Experimental and Survey Data from Rural Karnataka (data set)
|Author(s):|| doc. PhDr. Michal Bauer Ph.D., |
doc. PhDr. Julie Chytilová Ph.D.,
|ISSN / ISBN:|
|Published in:||Institute of Economic Studies, Charles University|
|Suggested Citation:||Bauer, Michal and Julie Chytilová. 2008. Experimental and Survey Data from Rural Karnataka, 2007. Institute of Economic Studies, Faculty of Social Sciences, Charles University in Prague.|
|Grants:||GACR 402/05/H510 Ekonomická teorie politických trhů Global Development Network - The Role of Education in Patience Formation IES Research Framework Institutional task (2005-2011) Integration of the Czech economy into European union and its development|
|Abstract:||The dataset includes two types of data collected in 18 villages in rural Karnataka, India. Series of lab experiments in the field were conducted to elicit measures of time discounting and attitude to risk. The experimental data were complemented with a detailed survey. The survey data include information about education, family background, position of women in a family, wealth, saving and borrowing. The objective of the dataset was to explore (1) the link between time inconsistent preferences and microcredit; (2) gender differences in preferences and (3) correlates of time discounting and attitude to risk.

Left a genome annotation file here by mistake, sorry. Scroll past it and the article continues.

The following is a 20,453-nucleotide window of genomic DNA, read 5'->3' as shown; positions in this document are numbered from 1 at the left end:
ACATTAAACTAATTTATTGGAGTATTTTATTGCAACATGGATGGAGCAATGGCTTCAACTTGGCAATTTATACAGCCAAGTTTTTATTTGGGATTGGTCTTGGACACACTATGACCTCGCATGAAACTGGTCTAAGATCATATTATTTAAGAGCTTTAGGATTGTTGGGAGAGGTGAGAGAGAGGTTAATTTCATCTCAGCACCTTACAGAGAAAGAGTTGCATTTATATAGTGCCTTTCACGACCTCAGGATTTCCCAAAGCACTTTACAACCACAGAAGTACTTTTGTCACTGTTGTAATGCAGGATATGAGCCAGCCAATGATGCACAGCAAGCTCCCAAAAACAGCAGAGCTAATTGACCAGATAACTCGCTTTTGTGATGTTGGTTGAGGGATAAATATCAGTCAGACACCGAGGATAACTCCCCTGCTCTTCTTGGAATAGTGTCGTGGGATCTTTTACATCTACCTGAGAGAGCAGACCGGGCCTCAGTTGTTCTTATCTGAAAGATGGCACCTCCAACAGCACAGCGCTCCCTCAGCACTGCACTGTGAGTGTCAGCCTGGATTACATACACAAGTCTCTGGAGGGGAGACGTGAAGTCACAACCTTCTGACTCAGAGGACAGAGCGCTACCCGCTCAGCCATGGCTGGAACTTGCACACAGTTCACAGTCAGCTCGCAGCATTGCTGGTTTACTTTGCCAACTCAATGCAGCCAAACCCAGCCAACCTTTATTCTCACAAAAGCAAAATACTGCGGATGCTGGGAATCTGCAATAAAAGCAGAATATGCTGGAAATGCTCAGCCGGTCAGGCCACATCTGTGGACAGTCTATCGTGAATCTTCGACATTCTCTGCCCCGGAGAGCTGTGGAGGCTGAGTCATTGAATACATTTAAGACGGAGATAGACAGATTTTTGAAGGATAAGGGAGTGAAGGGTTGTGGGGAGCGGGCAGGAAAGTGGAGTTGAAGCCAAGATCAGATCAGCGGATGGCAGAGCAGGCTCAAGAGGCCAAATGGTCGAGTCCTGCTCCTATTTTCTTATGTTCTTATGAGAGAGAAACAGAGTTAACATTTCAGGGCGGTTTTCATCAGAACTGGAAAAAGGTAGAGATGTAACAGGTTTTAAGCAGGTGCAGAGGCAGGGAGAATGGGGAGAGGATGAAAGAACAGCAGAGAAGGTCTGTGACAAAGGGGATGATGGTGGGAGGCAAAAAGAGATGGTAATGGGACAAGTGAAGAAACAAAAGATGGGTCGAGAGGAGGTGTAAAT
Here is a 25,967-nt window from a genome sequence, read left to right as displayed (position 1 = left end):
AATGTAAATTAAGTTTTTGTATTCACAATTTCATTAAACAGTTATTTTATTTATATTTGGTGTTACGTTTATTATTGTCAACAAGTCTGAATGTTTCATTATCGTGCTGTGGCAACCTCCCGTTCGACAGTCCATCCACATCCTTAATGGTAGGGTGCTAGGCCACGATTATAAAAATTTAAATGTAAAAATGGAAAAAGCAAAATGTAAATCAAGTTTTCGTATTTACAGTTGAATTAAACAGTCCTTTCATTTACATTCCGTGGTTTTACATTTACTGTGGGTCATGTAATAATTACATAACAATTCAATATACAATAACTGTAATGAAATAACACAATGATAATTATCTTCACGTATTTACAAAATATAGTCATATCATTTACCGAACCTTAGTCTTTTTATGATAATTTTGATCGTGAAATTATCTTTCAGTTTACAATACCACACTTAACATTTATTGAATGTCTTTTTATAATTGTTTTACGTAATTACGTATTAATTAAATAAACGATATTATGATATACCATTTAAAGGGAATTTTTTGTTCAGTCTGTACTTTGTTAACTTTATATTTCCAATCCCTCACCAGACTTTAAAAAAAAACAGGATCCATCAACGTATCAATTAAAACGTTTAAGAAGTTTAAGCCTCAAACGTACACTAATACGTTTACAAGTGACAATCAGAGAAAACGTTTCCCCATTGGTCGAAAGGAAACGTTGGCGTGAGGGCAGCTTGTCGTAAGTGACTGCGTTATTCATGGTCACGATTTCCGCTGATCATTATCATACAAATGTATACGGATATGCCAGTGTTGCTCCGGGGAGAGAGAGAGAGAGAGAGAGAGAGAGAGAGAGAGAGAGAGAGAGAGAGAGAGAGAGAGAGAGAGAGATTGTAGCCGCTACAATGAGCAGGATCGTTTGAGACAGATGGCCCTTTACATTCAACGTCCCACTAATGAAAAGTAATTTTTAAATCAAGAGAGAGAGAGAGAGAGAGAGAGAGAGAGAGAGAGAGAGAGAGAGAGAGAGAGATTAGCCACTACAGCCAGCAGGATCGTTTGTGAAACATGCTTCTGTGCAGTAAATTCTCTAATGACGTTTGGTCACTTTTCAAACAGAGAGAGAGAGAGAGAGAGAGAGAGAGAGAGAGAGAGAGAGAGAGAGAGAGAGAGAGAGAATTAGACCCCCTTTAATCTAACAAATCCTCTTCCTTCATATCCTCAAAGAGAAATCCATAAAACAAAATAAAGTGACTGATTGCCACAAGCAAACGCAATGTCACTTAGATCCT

The data collection was carried out in June 2007 in co-operation with a local NGO (BPKS) in 18 villages of two Indian taluks (~counties) Honavar and Haliyal. Nine villages were randomly selected from each taluk using Indian Census 2001. In six villages the partnering organization did not have a good access and knowledge of a village head. These villages were replaced with other villages that were similar in size, distance to town and educational facilities to the ones originally selected. 35 people were selected in each village using a random walk method. Those identified were invited to participate in the study, and 90 percent did. The total number of participants was 573, with no fewer than 25 participants per village. Ambiguous experimental choices and incomplete survey answers reduced the sample size to 544 individuals. Village meeting halls, typically schools, were used as field labs.